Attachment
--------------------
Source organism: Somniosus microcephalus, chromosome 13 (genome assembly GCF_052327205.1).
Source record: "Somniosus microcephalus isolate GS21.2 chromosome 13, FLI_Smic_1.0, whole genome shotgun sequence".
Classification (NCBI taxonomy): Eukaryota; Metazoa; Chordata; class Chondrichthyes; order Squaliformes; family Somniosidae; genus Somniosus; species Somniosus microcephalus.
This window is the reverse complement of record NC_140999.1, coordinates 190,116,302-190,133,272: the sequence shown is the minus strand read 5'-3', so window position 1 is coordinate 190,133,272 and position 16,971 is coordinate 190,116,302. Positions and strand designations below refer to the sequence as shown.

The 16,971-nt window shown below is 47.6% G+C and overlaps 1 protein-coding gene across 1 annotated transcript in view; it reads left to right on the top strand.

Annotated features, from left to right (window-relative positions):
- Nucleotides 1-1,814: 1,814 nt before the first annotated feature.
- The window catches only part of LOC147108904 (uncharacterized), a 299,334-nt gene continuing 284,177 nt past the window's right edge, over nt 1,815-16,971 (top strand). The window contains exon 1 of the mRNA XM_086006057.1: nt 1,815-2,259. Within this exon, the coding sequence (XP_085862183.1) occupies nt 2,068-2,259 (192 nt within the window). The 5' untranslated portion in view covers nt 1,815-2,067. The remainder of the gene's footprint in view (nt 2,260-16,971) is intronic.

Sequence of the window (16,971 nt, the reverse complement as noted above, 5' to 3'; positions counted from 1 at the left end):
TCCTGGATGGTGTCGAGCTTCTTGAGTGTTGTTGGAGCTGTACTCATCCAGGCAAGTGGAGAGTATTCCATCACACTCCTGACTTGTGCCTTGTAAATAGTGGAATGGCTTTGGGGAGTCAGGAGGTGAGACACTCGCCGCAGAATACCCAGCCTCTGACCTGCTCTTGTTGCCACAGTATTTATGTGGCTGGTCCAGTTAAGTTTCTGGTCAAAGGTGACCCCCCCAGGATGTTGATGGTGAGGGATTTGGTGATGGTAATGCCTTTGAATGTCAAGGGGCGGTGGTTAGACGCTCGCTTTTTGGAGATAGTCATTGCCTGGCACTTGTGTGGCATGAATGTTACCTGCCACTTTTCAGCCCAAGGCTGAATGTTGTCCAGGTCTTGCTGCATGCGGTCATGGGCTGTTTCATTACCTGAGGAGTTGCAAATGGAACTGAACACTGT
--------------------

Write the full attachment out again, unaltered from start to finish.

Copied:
Source organism: Somniosus microcephalus, chromosome 13 (genome assembly GCF_052327205.1).
Source record: "Somniosus microcephalus isolate GS21.2 chromosome 13, FLI_Smic_1.0, whole genome shotgun sequence".
Classification (NCBI taxonomy): Eukaryota; Metazoa; Chordata; class Chondrichthyes; order Squaliformes; family Somniosidae; genus Somniosus; species Somniosus microcephalus.
This window is the reverse complement of record NC_140999.1, coordinates 190,116,302-190,133,272: the sequence shown is the minus strand read 5'-3', so window position 1 is coordinate 190,133,272 and position 16,971 is coordinate 190,116,302. Positions and strand designations below refer to the sequence as shown.

The 16,971-nt window shown below is 47.6% G+C and overlaps 1 protein-coding gene across 1 annotated transcript in view; it reads left to right on the top strand.

Annotated features, from left to right (window-relative positions):
- Nucleotides 1-1,814: 1,814 nt before the first annotated feature.
- The window catches only part of LOC147108904 (uncharacterized), a 299,334-nt gene continuing 284,177 nt past the window's right edge, over nt 1,815-16,971 (top strand). The window contains exon 1 of the mRNA XM_086006057.1: nt 1,815-2,259. Within this exon, the coding sequence (XP_085862183.1) occupies nt 2,068-2,259 (192 nt within the window). The 5' untranslated portion in view covers nt 1,815-2,067. The remainder of the gene's footprint in view (nt 2,260-16,971) is intronic.

Sequence of the window (16,971 nt, the reverse complement as noted above, 5' to 3'; positions counted from 1 at the left end):
TCCTGGATGGTGTCGAGCTTCTTGAGTGTTGTTGGAGCTGTACTCATCCAGGCAAGTGGAGAGTATTCCATCACACTCCTGACTTGTGCCTTGTAAATAGTGGAATGGCTTTGGGGAGTCAGGAGGTGAGACACTCGCCGCAGAATACCCAGCCTCTGACCTGCTCTTGTTGCCACAGTATTTATGTGGCTGGTCCAGTTAAGTTTCTGGTCAAAGGTGACCCCCCCAGGATGTTGATGGTGAGGGATTTGGTGATGGTAATGCCTTTGAATGTCAAGGGGCGGTGGTTAGACGCTCGCTTTTTGGAGATAGTCATTGCCTGGCACTTGTGTGGCATGAATGTTACCTGCCACTTTTCAGCCCAAGGCTGAATGTTGTCCAGGTCTTGCTGCATGCGGTCATGGGCTGTTTCATTACCTGAGGAGTTGCAAATGGAACTGAACACTGT